ToR vs EoR switch comparison and difference to check-in 2024

This article is wholly based on ToR vs EoR switch comparison and difference.

What does TOR (Top of the Rack) stand for?

The EOR/MOR approach has been extended to include the TOR wiring method, commonly known as the “top of rack” wiring method. A jumper connects a rack-mounted server to each POD’s server cabinet’s higher-end via TOR wire. This uses 1-2 switches per switch at the upper end of each cabinet. A copper or fiber cable is used to link the switch’s upstream port to an aggregate switch or core switch in the EOR/MOR cabinet. In order to reduce the number of optical fibers or copper wires required to connect each server cabinet to the EOR/MOR network cabinet, the TOR wiring approach is used (4-6).

What does EOR mean?

EOR is the most common approach for integrating access switches into a data centre. As part of the EOR design, all of the hosts, servers, and minicomputers in the equipment cabinets are permanently linked through horizontal cables to a central switch cabinet (also known as a “switch cabinet”).

ToR vs. EoR: a comparison


Because all server connections are terminated in a single rack, there are fewer cables running between the server and the network racks, lowering the overall cost of ToR. With a less number of cables, cable management is also simpler. Adding and removing wires has never been easier for technicians.

There are fewer devices in the EoR since not all racks need to be equipped with switches. Thus, the architecture requires less rack space. The cooling system’s workload is reduced when fewer devices are housed in the data center, resulting in lower electricity consumption.


Each architecture, on the other hand, has some limits. Although the number of racks has decreased for ToR, the number of cables has remained the same. Switch management may be a bit of a challenge. Additional rack space is required for the placement of the switches in the ToR method.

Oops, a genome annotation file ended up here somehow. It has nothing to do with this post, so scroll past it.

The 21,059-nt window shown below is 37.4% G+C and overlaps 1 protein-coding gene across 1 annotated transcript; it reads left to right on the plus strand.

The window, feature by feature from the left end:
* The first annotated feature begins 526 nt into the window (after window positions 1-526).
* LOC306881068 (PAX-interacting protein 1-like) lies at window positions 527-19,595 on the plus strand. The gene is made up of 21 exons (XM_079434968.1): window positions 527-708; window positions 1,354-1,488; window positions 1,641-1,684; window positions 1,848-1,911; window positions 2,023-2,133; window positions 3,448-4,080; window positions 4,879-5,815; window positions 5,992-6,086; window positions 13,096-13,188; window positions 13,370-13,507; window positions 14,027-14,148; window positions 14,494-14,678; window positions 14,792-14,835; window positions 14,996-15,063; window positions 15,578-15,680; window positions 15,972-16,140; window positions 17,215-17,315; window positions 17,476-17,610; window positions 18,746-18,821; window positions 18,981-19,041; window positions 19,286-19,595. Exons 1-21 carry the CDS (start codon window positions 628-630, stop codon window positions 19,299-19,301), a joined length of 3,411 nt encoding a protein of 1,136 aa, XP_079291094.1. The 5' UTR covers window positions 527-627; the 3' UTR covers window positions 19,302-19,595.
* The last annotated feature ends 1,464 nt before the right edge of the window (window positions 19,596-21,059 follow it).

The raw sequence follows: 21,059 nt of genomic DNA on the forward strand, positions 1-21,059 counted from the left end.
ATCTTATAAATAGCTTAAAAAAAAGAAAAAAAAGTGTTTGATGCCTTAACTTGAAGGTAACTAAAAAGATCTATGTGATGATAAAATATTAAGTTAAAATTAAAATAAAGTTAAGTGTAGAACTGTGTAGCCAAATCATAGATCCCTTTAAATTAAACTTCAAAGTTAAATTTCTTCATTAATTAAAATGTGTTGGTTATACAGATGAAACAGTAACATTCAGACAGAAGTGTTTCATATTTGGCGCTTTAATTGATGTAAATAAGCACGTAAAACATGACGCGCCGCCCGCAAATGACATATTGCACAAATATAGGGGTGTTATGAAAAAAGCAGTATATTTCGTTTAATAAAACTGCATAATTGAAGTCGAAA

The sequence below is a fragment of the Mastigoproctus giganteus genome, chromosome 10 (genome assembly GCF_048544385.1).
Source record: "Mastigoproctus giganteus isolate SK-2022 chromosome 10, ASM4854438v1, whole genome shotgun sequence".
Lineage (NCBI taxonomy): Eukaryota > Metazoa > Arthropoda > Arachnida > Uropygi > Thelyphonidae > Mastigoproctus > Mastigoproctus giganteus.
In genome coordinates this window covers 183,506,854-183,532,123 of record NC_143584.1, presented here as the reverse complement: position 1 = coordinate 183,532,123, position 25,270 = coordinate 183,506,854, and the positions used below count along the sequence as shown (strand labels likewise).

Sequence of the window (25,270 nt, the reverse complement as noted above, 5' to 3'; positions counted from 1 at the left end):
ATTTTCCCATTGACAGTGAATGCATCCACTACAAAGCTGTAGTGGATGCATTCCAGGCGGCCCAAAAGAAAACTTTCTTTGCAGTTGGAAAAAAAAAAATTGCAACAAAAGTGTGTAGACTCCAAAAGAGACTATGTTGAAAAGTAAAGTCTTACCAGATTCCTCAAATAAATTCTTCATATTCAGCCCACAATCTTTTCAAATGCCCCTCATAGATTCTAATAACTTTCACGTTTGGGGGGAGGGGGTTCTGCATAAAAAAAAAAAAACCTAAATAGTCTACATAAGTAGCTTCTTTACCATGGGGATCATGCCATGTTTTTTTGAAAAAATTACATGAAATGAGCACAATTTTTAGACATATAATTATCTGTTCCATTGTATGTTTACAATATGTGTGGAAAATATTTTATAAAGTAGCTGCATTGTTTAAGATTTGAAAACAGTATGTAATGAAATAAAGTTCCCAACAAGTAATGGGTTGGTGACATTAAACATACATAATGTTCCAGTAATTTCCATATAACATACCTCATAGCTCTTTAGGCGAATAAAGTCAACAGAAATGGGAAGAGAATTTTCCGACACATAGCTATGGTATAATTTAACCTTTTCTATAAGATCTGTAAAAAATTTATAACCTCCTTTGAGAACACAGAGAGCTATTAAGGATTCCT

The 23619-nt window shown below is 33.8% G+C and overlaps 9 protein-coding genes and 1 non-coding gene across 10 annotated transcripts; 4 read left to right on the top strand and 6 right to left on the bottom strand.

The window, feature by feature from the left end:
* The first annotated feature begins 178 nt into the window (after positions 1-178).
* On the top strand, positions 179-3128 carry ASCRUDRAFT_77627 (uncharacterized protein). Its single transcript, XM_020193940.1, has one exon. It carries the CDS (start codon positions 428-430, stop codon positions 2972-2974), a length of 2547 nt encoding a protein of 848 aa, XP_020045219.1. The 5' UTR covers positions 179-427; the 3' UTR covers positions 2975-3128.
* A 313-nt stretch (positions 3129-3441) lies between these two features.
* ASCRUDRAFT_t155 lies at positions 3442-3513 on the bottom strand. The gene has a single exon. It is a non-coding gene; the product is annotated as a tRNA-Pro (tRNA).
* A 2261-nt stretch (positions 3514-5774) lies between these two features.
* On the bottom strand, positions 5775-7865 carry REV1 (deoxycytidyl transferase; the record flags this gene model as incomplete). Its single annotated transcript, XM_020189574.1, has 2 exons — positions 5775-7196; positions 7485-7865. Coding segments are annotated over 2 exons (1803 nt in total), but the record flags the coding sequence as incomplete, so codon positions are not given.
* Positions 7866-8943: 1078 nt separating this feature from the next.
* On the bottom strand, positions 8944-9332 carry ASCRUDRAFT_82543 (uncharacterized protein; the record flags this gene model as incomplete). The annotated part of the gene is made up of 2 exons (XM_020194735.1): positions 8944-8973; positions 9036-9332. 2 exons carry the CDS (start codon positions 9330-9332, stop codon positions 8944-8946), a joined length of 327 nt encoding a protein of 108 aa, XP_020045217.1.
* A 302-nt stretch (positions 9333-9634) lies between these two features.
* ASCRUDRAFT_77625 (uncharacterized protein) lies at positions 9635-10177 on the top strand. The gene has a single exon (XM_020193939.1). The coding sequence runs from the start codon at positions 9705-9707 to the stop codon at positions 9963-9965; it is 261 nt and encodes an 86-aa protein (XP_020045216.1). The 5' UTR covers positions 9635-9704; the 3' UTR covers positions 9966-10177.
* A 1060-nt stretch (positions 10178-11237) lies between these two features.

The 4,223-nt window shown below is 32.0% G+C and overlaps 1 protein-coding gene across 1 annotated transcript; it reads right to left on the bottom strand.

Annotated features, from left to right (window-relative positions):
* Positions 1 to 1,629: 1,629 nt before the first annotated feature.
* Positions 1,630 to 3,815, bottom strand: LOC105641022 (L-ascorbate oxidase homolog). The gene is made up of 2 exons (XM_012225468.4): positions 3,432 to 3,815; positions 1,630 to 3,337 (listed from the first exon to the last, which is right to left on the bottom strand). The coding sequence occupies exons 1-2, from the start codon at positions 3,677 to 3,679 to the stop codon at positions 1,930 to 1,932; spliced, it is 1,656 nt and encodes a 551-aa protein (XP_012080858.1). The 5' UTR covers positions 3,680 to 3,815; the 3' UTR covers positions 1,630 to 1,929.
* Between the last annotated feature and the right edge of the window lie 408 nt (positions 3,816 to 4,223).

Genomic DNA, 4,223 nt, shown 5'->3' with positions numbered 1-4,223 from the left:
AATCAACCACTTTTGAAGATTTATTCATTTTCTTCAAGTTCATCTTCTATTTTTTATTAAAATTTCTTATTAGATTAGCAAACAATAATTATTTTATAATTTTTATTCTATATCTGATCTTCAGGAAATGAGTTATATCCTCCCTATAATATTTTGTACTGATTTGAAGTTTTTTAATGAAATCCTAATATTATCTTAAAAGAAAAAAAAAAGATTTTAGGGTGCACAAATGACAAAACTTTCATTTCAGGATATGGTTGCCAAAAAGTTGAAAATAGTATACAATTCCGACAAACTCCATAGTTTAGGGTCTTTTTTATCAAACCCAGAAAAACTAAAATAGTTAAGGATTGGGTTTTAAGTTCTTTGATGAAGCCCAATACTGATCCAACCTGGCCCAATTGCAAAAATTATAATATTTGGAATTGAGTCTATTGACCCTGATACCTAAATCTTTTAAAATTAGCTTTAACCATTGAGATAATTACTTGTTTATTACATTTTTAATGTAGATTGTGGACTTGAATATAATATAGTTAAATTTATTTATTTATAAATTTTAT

The Layer 2 traffic efficiency of EoR is less than that of ToR. Servers in the same rack and virtual local area network need to communicate with each other, therefore the traffic will first flow via an aggregation switch and then back again. In an EoR architecture, fewer switches mean more wires between racks, increasing the likelihood of a cable tangle. The cable management process necessitates the use of highly trained specialists.

ToR vs EoR Physical Deployments

Deployment of ToR

High-speed and independent ToR switches connected to the main network are often required for a redundant access switch implementation. Rack-mounted access switches link servers to each other. Another is the use of ToR deployment in conjunction with server link aggregation. The virtual chassis consists of two high-speed ToR switches. Using link aggregation technology, servers are able to connect to both switches on top of the rack.

Deployment of EoR

EoR access switch deployment is standard practice for extending all server connections to the end of row switch rack. You may even deploy a virtual chassis to support existing wire if necessary. I hope you like reading on ToR vs EoR switch comparison and difference.

Leave a Comment